Google ‘identifies rape victims’
Google ‘identifies rape victims’
Tech giant accused of allowing users to bypass court anonymity orders
Google’s algorithm automatically brings up victims’ names because it has logged popular searches for information about victims
By Kaya Burgess May 22 2018, 12:01 am, The Times
Google is helping its users to uncover the identity of rape victims whose anonymity is protected by law, The Times has found.
Searches for attackers and alleged attackers in several prominent sexual assault cases automatically reveal the names of women that they have been convicted or accused of abusing.
Entering the name of a victim or complainant in the site’s search engine can also flag up the identity of their abuser or alleged abuser. The identity of vulnerable defendants granted anonymity can also be revealed.
Google uses automated “related search” and “autocomplete” functions to direct users to content associated with the terms that they enter online. The related search feature makes suggestions at the bottom of the web page based on what other users have been looking for. Autocomplete adds words into the search bar once the user has started typing to predict their query.
Google’s algorithm automatically brings up victims’ names because it has logged popular searches for information about victims in prominent cases, often after they were illegally named on social media.
The Times’s investigation has led to calls for Google to filter out such results. Maria Miller, chairwoman of the Commons women and equalities committee, said: “Google has to operate within the law of the UK . . . if that means they have to change how their search engine operates, then so be it.”
Jess Phillips, the Labour MP, said that the technology was turning victims into “click-bait”, and a rape charity warned that it would deter them from coming forward. Fay Maxted, chief executive of the Survivors Trust, said it was “beyond shocking that Google is facilitating access to the names of victims”. Police and the courts were urged to help Google by informing it of cases where a victim’s anonymity was at risk.
Complainants in sex offence cases have automatic lifelong anonymity, including if the accused is acquitted. Breaching this anonymity is a criminal offence, with fines of up to £5,000.
At least nine people have been convicted for posting names on social media. Although posts can be taken down, Google’s algorithm records that many people searched for the names.
Google states that autocomplete represents “our best predictions of the query you were likely to continue entering”, informed by popular searches.
The search engine’s policy states that “sexually explicit”, “hateful” and “violent” predictions are removed and it also removes terms “in response to valid legal requests”. It adds that when inappropriate results are reported it strives “quickly to remove them”.
The Times performed searches from several unlinked computers to ensure results were not influenced by search history. The names brought up have been verified and reported to Google for removal. The findings include:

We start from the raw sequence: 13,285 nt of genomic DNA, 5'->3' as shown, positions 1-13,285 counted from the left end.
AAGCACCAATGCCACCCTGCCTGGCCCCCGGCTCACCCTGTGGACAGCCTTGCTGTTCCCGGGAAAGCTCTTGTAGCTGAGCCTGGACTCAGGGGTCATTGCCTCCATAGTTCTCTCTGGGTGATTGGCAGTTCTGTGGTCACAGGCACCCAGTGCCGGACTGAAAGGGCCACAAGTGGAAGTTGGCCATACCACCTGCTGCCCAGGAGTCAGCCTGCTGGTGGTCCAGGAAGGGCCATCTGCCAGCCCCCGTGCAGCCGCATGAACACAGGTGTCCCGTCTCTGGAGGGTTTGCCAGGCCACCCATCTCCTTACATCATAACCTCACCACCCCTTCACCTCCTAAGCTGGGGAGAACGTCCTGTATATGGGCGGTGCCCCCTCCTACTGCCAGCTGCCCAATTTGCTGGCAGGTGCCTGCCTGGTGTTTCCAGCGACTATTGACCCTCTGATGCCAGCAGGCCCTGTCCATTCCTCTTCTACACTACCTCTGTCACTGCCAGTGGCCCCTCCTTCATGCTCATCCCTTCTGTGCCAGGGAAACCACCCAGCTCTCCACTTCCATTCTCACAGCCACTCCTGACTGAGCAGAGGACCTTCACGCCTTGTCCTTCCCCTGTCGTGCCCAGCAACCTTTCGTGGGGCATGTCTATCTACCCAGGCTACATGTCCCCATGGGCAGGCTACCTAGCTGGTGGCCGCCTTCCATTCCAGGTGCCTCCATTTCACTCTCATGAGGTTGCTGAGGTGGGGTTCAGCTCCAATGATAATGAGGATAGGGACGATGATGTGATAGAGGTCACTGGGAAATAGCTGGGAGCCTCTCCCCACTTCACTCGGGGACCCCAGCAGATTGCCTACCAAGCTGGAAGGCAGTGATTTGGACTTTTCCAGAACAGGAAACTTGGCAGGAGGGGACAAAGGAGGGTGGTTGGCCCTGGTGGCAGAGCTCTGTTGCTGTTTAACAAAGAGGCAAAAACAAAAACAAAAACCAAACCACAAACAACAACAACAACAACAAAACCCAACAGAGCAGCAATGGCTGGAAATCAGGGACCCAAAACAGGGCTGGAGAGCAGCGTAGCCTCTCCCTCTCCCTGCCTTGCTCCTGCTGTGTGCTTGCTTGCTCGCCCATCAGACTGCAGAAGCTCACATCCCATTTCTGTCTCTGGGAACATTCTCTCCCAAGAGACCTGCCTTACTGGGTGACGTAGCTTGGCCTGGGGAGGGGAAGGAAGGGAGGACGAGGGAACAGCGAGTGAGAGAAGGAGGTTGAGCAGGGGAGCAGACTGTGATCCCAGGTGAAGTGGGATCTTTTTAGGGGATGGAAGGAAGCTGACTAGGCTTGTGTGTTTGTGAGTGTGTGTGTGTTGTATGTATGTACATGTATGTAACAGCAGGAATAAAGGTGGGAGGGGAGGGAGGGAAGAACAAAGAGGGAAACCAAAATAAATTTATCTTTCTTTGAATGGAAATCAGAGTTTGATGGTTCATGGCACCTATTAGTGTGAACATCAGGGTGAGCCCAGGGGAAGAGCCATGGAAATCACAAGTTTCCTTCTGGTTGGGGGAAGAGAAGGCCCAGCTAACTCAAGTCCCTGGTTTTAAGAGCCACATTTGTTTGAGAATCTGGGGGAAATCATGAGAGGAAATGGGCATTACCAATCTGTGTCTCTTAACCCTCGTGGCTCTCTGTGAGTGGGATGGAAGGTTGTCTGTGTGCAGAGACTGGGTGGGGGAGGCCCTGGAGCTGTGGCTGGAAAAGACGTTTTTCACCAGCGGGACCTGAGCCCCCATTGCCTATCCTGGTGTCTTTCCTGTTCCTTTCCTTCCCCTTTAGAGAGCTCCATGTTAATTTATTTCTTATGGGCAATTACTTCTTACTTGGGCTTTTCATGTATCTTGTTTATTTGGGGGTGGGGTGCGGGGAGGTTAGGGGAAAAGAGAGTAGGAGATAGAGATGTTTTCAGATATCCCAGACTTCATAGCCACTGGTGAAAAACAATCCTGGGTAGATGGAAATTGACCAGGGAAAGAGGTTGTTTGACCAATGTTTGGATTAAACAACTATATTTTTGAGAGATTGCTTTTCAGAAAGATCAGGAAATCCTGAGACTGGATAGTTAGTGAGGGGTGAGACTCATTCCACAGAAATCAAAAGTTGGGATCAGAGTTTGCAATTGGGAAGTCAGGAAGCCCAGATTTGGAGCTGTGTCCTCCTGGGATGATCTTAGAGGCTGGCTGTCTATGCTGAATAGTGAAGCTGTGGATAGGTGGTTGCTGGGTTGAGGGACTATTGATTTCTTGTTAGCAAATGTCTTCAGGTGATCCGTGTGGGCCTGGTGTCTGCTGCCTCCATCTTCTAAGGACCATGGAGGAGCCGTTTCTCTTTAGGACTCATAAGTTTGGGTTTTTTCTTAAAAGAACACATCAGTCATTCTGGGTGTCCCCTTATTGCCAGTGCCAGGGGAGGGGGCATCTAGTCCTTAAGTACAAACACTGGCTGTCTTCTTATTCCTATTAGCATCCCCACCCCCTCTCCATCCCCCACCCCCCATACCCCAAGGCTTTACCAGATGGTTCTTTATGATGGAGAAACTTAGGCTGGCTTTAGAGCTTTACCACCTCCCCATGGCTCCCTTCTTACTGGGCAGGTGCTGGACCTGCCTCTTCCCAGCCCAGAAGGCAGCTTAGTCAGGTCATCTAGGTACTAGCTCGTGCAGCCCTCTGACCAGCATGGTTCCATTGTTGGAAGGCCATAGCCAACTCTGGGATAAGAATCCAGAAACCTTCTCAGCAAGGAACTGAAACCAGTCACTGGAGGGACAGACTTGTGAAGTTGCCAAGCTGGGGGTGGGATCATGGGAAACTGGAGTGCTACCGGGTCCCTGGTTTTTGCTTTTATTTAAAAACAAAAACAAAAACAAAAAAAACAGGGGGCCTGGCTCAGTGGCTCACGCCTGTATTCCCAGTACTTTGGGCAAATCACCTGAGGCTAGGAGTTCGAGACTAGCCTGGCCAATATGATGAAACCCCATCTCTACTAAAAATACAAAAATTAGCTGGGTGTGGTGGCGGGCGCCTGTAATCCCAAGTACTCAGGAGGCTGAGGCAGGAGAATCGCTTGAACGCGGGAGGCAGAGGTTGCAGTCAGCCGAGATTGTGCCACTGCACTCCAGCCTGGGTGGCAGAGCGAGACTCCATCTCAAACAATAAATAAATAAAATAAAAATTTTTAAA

• In a case of alleged rape, typing the defendant’s name plus a common search term brings up the alleged victim’s name under autocomplete.
• In another alleged rape, entering the defendant’s name and a simple term produces a woman’s name and home town under related searches.
• In a sexual abuse case, searching for the victim’s name brings up their abuser’s name as a related search.
• A simple search relating to a violent crime case brings up as a related search the name and hometown of the defendant, who was granted anonymity.
Alan Woodward, a computing professor at the University of Surrey, said: “Convenience can sometimes be the enemy of security and privacy. This is a case of unintended consequences.”
A Google spokeswoman said: “We don’t allow these kinds of autocomplete predictions or related searches that violate laws or our own policies and we have removed the examples we’ve been made aware of in this case. We recently expanded our removals policy to cover predictions which disparage victims of violence and atrocities, and we encourage people to send us feedback about any sensitive or bad predictions.”
Anonymity is granted to a wide range of people in the justice system, including victims of sex crime, people under 18 facing criminal charges and those in family court cases (Frances Gibb writes).
However, these rules can be undermined if people can search for names and publish them. The problem was highlighted in the case of the footballer Ched Evans. When he was accused of rape, supporters named his alleged victim on social media.
Jurors discussing a trial on Facebook have been jailed, in one case in 2012 for six months. A year later a man received a suspended jail term for tweeting images purporting to identify a man given life-long anonymity.
Such cases deal with the problem after the event and the ease with which names can be found will fuel fears that more people may flout the rules.
Google and other platforms have generally not been prosecuted because they are not deemed to be “publishers”. On top of this, the Defamation Act provides that those who are not the author, editor or commercial publisher of a defamatory statement are not liable if they took care over the publication and did not know or believe that they caused or contributed to the defamatory statement.
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